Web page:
Laurel Schwulst

In this essay, I share my formative moments on the internet as a young person, which all started with my love of horses. This is a mirror of a piece ↗ I created in 2013 for the project "When all my friends are on at once" organized by curator Gene McHugh, collecting and organizing early internet memories from 48 artists. I also designed and have been hosting its website.

Pastel Club

In this essay, I share my formative moments on the internet as a young person, which all started with my love of horses. This is a mirror of a piece ↗ I created in 2013 for the project "When all my friends are on at once" organized by curator Gene McHugh, collecting and organizing early internet memories from 48 artists. I also designed and have been hosting its website.

I don’t remember choosing horses over any other animal, just like I don’t remember teaching myself to neigh.

The first step into becoming a real horse girl was my collection of model horses that were made by the Breyer brand. By the year 2000, I had about one hundred plastic horses that were each around 8 x 11 inches. They lived on shelves hovering on my bedroom wall. Sometimes they migrated to the basement floor that I painted green. Later on we lived on a farm turned suburban neighborhood, so each horse was posed in front of a backdrop of what remained of the original farm’s silos and barns. These shots made it into the first official catalog of my collection, along with each horse’s common name, show name, breed, gender, birthday, pedigree, and any possible progeny.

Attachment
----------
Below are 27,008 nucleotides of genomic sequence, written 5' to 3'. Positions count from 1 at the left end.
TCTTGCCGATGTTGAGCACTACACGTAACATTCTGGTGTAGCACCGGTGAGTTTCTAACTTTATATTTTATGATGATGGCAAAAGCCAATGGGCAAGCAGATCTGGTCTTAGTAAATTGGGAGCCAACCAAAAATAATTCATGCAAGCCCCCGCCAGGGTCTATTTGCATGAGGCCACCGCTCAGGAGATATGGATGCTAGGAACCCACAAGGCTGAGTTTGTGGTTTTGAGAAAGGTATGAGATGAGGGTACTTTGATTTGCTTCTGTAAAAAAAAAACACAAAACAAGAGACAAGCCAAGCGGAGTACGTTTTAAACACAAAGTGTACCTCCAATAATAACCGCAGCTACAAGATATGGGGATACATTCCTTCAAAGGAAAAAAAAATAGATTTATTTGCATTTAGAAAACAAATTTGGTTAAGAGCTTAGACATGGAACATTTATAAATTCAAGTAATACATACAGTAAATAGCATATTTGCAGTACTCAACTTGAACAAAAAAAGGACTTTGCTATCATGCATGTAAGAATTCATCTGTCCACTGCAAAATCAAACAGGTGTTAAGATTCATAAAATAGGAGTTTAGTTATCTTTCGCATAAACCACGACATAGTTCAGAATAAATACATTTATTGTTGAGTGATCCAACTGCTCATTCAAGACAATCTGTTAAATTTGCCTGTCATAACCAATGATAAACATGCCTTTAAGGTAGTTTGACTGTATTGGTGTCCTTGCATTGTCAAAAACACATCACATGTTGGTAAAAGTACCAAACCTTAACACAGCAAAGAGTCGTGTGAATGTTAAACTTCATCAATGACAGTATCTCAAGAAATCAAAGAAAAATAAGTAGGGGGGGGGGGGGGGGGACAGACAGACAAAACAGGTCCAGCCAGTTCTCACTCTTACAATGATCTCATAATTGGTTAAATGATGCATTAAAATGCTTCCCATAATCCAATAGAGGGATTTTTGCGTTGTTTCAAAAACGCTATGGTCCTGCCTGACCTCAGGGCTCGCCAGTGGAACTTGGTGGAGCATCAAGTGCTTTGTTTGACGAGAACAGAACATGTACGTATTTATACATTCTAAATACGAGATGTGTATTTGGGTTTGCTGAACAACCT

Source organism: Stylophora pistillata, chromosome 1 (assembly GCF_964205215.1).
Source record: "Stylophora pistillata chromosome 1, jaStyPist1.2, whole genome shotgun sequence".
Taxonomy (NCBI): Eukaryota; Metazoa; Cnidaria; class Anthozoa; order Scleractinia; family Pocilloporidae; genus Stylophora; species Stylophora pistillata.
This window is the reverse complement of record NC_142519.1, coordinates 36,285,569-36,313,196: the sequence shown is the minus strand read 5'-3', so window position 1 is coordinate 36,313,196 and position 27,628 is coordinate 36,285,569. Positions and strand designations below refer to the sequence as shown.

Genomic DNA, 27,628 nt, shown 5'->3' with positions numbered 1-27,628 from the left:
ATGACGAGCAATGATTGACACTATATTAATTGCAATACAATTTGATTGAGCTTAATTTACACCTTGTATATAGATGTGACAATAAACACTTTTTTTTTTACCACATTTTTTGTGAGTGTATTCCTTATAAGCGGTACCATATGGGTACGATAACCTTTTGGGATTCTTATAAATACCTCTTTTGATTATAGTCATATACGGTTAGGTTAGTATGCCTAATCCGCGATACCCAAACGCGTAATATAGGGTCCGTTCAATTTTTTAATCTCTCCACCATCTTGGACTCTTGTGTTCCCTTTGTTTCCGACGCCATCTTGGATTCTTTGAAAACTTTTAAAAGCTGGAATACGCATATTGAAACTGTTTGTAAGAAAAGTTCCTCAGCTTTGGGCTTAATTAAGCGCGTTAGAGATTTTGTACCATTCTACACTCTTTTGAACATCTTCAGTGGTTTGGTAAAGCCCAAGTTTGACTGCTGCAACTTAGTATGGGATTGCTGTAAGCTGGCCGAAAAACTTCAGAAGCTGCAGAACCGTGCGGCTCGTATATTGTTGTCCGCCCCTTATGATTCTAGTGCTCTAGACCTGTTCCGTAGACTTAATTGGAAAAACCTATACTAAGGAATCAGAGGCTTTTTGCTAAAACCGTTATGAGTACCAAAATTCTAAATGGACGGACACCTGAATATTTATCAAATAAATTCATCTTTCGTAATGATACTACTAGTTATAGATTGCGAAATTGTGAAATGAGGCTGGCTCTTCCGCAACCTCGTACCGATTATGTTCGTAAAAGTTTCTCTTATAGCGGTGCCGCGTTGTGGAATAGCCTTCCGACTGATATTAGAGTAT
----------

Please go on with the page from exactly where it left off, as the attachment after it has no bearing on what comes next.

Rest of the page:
By subscribing to Breyer’s magazine “Just About Horses” (JAH), I learned that there was a whole hobby that went beyond simply collecting the “Original Finish” (OF) models that the Breyer company puts out. After reading some articles, I knew that the real excitement in the hobby comes from seeking out or creating “Customs” (CM). Custom model horses have been altered in some way. Most people start off with acrylic paints for their omnipresence but realize results often look amateur without master control. Some then move to airbrush for a streamlined look or oil paints for a warm glow, but both involve more startup and maintenance cost. After school every day I would surf the internet to explore my new hobby, so it wasn’t long until I happened upon a tutorial to customize horses using a new technique: chalk pastels. I admired the soft, rich, dreamlike quality of the customs created using this pastel technique, and by reading the website further, I learned that these “pastelled” horses were the side project of a professional illustrator. I followed the tutorial and sent an email to the illustrator with an attachment of my result. She enthusiastically replied the next day and invited me to the Pastel Club, private a Yahoo! Group with ten other people learning to customize model horses using her special pastel technique.